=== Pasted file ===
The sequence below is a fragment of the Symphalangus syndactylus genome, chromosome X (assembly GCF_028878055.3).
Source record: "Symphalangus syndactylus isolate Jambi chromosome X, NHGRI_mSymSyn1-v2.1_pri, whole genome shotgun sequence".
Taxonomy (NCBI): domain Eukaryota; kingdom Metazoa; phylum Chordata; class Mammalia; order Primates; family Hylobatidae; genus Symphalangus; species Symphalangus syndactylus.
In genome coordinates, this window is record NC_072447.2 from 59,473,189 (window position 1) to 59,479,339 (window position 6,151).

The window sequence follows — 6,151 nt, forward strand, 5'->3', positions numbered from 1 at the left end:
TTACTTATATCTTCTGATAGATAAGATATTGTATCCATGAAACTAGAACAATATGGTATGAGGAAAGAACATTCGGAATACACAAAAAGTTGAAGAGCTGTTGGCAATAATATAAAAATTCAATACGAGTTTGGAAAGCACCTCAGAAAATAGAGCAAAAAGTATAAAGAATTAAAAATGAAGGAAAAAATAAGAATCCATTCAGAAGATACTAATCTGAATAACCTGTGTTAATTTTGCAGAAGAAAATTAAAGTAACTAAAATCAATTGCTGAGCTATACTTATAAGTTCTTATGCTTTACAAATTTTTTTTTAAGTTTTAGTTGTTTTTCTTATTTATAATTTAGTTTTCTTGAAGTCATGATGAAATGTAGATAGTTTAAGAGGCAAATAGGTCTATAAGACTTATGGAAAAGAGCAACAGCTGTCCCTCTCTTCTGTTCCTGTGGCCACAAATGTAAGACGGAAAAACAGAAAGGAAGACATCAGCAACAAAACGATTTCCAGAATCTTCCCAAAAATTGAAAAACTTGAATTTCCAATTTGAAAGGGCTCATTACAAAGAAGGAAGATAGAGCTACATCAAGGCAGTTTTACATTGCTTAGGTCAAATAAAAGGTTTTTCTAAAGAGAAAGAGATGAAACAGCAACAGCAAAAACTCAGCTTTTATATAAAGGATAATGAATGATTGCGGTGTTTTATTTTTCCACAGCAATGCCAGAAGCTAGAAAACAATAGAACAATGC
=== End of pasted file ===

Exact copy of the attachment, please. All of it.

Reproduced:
The sequence below is a fragment of the Symphalangus syndactylus genome, chromosome X (assembly GCF_028878055.3).
Source record: "Symphalangus syndactylus isolate Jambi chromosome X, NHGRI_mSymSyn1-v2.1_pri, whole genome shotgun sequence".
Taxonomy (NCBI): domain Eukaryota; kingdom Metazoa; phylum Chordata; class Mammalia; order Primates; family Hylobatidae; genus Symphalangus; species Symphalangus syndactylus.
In genome coordinates, this window is record NC_072447.2 from 59,473,189 (window position 1) to 59,479,339 (window position 6,151).

The window sequence follows — 6,151 nt, forward strand, 5'->3', positions numbered from 1 at the left end:
TTACTTATATCTTCTGATAGATAAGATATTGTATCCATGAAACTAGAACAATATGGTATGAGGAAAGAACATTCGGAATACACAAAAAGTTGAAGAGCTGTTGGCAATAATATAAAAATTCAATACGAGTTTGGAAAGCACCTCAGAAAATAGAGCAAAAAGTATAAAGAATTAAAAATGAAGGAAAAAATAAGAATCCATTCAGAAGATACTAATCTGAATAACCTGTGTTAATTTTGCAGAAGAAAATTAAAGTAACTAAAATCAATTGCTGAGCTATACTTATAAGTTCTTATGCTTTACAAATTTTTTTTTAAGTTTTAGTTGTTTTTCTTATTTATAATTTAGTTTTCTTGAAGTCATGATGAAATGTAGATAGTTTAAGAGGCAAATAGGTCTATAAGACTTATGGAAAAGAGCAACAGCTGTCCCTCTCTTCTGTTCCTGTGGCCACAAATGTAAGACGGAAAAACAGAAAGGAAGACATCAGCAACAAAACGATTTCCAGAATCTTCCCAAAAATTGAAAAACTTGAATTTCCAATTTGAAAGGGCTCATTACAAAGAAGGAAGATAGAGCTACATCAAGGCAGTTTTACATTGCTTAGGTCAAATAAAAGGTTTTTCTAAAGAGAAAGAGATGAAACAGCAACAGCAAAAACTCAGCTTTTATATAAAGGATAATGAATGATTGCGGTGTTTTATTTTTCCACAGCAATGCCAGAAGCTAGAAAACAATAGAACAATGC